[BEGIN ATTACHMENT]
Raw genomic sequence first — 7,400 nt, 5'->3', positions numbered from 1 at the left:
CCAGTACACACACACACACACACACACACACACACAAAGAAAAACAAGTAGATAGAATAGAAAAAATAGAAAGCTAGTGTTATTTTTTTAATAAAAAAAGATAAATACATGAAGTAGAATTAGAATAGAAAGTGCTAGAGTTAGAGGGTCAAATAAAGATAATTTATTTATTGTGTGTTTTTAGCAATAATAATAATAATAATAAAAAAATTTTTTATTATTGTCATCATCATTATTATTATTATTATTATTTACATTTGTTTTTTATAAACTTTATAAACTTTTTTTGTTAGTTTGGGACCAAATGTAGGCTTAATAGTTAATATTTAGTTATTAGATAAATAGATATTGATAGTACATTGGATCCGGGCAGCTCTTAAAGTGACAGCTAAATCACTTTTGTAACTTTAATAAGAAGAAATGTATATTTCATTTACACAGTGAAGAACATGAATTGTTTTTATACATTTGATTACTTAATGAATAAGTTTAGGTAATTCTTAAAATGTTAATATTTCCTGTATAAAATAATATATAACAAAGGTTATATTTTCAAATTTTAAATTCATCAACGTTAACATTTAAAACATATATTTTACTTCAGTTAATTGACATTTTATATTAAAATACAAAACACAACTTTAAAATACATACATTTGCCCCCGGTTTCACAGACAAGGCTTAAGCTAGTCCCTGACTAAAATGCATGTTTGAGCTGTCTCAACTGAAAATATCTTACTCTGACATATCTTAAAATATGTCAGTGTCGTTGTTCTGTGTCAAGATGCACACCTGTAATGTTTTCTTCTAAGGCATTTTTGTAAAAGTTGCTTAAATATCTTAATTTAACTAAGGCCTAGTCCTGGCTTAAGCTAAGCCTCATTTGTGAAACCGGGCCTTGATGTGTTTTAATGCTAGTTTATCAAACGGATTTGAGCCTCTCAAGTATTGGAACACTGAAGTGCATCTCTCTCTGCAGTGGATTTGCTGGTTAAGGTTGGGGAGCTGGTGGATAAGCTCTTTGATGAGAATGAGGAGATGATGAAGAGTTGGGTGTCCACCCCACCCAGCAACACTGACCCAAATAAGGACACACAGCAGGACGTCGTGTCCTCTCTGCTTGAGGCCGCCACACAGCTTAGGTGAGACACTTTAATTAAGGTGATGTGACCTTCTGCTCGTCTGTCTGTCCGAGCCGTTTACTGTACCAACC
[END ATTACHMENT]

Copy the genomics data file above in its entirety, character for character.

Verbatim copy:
Raw genomic sequence first — 7,400 nt, 5'->3', positions numbered from 1 at the left:
CCAGTACACACACACACACACACACACACACACACAAAGAAAAACAAGTAGATAGAATAGAAAAAATAGAAAGCTAGTGTTATTTTTTTAATAAAAAAAGATAAATACATGAAGTAGAATTAGAATAGAAAGTGCTAGAGTTAGAGGGTCAAATAAAGATAATTTATTTATTGTGTGTTTTTAGCAATAATAATAATAATAATAAAAAAATTTTTTATTATTGTCATCATCATTATTATTATTATTATTATTTACATTTGTTTTTTATAAACTTTATAAACTTTTTTTGTTAGTTTGGGACCAAATGTAGGCTTAATAGTTAATATTTAGTTATTAGATAAATAGATATTGATAGTACATTGGATCCGGGCAGCTCTTAAAGTGACAGCTAAATCACTTTTGTAACTTTAATAAGAAGAAATGTATATTTCATTTACACAGTGAAGAACATGAATTGTTTTTATACATTTGATTACTTAATGAATAAGTTTAGGTAATTCTTAAAATGTTAATATTTCCTGTATAAAATAATATATAACAAAGGTTATATTTTCAAATTTTAAATTCATCAACGTTAACATTTAAAACATATATTTTACTTCAGTTAATTGACATTTTATATTAAAATACAAAACACAACTTTAAAATACATACATTTGCCCCCGGTTTCACAGACAAGGCTTAAGCTAGTCCCTGACTAAAATGCATGTTTGAGCTGTCTCAACTGAAAATATCTTACTCTGACATATCTTAAAATATGTCAGTGTCGTTGTTCTGTGTCAAGATGCACACCTGTAATGTTTTCTTCTAAGGCATTTTTGTAAAAGTTGCTTAAATATCTTAATTTAACTAAGGCCTAGTCCTGGCTTAAGCTAAGCCTCATTTGTGAAACCGGGCCTTGATGTGTTTTAATGCTAGTTTATCAAACGGATTTGAGCCTCTCAAGTATTGGAACACTGAAGTGCATCTCTCTCTGCAGTGGATTTGCTGGTTAAGGTTGGGGAGCTGGTGGATAAGCTCTTTGATGAGAATGAGGAGATGATGAAGAGTTGGGTGTCCACCCCACCCAGCAACACTGACCCAAATAAGGACACACAGCAGGACGTCGTGTCCTCTCTGCTTGAGGCCGCCACACAGCTTAGGTGAGACACTTTAATTAAGGTGATGTGACCTTCTGCTCGTCTGTCTGTCCGAGCCGTTTACTGTACCAACC